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April 17, 2014
We thought our readers might want to stay up to date on recent developments in the international money transfer industry. Here are some articles to check out:
Excerpts from article:
What does Currency Cloud do? The company effectively competes against banks to win business from financial services companies whose business is to transfer and exchange money for others, be they individuals or other businesses. Banks currently control some 85% of international payments transfers.
Currently the startup is processing around $400 million of payments each month with payment processing currently growing a twelvefold rate year-on-year.
In 2013 there were $4.9 trillion worth of volume on cards in the U.S. in 82 billion transactions, according to data from the Electronic Transaction Association, the industry’s trade group — that’s 2.6K transactions per second.
Venture capital investment in payment technologies hit a five-year high in committed capital in the first quarter of 2014, when 59 startups raised $492 million for technologies to support, or supplant, existing payments companies.
Here’s Where Migrant Workers In America Send Their Money
According to Pew, migrants to the United States are responsible for sending almost a quarter of the global total of international remittances. We used the World Bank’s database of 2012 remittance flows to make a map showing which countries are the destinations for remittances from the U.S.
The World Bank has data on remittances from the U.S. to 155 different countries, adding up to a total of about $123 billion sent home by migrants.
The countries with the biggest flows were Mexico, India, China, and the Philippines. Mexico had almost $23 billion in remittances, and migrants from each of India, China, and the Philippines sent over $10 billion home.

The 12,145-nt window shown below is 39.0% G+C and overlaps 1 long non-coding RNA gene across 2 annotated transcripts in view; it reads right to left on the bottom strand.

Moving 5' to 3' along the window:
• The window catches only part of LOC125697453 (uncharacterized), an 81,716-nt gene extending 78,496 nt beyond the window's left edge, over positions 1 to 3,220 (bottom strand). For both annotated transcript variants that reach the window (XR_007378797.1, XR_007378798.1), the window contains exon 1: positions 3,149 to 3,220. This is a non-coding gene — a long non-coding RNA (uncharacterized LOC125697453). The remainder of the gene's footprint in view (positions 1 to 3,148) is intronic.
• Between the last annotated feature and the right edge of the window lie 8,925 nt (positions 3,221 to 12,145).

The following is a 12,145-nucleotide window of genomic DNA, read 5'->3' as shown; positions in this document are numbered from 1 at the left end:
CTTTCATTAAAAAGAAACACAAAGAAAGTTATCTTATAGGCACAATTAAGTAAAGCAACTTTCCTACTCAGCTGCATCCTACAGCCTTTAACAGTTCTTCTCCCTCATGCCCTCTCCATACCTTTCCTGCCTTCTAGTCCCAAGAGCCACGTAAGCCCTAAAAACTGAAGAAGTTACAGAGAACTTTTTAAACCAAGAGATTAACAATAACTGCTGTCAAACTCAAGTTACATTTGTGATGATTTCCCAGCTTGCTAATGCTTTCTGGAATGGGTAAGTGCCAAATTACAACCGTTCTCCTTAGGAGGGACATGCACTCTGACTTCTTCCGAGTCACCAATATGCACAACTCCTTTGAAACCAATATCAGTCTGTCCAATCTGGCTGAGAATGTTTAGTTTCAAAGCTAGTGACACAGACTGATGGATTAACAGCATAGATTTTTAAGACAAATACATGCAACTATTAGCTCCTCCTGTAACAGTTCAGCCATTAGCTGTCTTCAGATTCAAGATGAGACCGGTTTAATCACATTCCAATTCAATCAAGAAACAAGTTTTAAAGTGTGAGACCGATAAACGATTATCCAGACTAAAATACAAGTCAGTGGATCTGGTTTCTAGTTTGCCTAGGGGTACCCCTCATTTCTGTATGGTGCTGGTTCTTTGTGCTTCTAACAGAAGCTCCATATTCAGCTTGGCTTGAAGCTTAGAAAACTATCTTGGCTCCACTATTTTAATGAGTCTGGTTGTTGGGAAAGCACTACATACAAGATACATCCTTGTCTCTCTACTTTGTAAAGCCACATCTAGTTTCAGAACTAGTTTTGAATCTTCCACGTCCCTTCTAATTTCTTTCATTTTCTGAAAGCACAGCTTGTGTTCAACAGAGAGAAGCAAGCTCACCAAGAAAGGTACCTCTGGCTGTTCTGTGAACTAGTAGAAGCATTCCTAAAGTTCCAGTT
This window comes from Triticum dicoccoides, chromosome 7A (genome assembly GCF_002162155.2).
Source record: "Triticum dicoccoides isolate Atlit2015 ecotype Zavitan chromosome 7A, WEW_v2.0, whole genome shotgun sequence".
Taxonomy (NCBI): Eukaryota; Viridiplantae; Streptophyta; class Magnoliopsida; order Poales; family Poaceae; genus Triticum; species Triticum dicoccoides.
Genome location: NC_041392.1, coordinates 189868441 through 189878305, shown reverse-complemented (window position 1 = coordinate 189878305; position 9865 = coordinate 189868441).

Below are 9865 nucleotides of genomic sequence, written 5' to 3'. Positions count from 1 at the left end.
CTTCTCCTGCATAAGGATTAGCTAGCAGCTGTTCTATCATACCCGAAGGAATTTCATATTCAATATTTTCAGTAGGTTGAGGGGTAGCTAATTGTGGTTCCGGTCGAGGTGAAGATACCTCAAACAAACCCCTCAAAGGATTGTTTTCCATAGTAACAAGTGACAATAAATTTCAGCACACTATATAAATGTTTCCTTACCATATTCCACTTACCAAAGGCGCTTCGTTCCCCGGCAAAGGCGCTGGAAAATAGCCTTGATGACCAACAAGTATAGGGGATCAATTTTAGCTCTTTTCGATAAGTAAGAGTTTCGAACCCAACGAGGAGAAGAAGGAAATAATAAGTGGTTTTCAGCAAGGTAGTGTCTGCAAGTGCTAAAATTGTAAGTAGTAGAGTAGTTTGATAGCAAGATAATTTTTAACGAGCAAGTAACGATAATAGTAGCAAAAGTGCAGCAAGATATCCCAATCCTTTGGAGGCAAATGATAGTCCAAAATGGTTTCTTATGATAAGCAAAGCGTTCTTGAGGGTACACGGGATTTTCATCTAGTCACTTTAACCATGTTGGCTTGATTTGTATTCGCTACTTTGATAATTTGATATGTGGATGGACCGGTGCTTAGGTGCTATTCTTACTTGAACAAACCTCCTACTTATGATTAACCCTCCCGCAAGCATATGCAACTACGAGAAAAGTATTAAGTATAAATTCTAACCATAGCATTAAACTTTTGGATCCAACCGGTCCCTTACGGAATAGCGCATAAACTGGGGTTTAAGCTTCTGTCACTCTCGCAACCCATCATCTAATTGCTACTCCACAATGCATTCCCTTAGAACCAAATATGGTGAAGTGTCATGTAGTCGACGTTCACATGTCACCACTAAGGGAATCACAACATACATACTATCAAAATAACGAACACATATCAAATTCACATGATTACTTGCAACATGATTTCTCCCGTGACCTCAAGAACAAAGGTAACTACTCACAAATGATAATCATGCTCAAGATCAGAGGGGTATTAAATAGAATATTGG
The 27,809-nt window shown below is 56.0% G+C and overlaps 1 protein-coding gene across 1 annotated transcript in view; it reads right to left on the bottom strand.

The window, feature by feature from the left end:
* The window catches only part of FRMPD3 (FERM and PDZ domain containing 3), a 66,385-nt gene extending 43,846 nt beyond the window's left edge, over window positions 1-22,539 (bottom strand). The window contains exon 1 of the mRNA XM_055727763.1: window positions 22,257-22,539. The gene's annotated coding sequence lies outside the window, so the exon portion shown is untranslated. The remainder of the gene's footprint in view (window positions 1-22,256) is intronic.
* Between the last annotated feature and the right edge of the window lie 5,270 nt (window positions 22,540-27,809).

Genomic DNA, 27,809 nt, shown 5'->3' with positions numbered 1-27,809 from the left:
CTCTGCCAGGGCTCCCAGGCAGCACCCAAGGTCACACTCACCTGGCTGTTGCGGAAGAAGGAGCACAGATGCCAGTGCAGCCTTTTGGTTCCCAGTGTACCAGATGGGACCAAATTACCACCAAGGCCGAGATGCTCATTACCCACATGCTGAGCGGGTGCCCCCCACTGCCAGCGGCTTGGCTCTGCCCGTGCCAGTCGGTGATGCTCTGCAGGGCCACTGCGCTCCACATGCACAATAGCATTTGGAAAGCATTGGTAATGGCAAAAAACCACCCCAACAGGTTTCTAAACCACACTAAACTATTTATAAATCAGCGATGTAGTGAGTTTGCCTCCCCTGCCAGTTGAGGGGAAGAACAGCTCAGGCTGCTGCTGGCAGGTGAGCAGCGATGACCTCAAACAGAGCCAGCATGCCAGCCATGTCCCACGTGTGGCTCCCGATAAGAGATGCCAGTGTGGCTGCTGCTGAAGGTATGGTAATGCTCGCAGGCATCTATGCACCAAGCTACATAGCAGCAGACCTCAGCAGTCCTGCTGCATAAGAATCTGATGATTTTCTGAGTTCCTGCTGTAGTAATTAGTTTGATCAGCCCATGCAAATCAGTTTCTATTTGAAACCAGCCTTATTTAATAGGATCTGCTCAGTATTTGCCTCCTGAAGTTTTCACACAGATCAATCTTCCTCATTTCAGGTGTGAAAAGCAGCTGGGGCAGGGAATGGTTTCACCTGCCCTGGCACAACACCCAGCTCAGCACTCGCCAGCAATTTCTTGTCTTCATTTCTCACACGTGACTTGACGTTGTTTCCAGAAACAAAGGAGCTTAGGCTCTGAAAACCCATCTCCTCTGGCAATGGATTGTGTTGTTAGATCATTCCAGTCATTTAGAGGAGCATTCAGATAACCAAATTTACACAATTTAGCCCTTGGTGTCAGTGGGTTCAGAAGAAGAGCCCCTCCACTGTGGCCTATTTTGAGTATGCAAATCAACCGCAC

Shaun Matsheza has gone through the process every month for over five years, ever since he came to the Netherlands. Armed with cash and a customer card, he shows up at Western Union’s bright yellow desk to send money back home to Zimbabwe. The cost to do so is high: on average, about 15 percent of the total money transaction. “And if something suddenly arises, and my family needs 40 euros or so, I have to pay the minimum fee of 17 euros,” says Matsheza, who is a journalist for Radio Netherlands Worldwide. “It can be ridiculous.”
One of the most routinely cited use cases for bitcoin is in the international remittance market – the financial sector worth over $500bn a year that specializes in facilitating transactions across borders at a markup that reduces the total money sent by 9% on average.
According to Andrew Brown, head of compliance at cross-border payments specialist Earthport, the current high fees in the traditional remittance market aren’t just imposed by greedy service providers.
According to The World Bank, $519 billion of remittance payments were made in 20121, mostly via traditional players such as Western Union and MoneyGram, as well as a plethora of smaller and informal operators.
WorldRemit with its online-only, cashless business model offers a more efficient, affordable and transparent remittance alternative to traditional money transfer operators2. Customers can send funds from 35 countries to families and friends in over 100 destinations.
The company currently enables more than 1.3 million annualised remittance transactions with the help of over 50 employees and expects to continue its rapid growth in 2014, expanding its staff to 200 employees by the end of the year.
We expect the online money transfer sector to account for approximately 30% of the remittance market in the next few years and that WorldRemit will be at the forefront of this change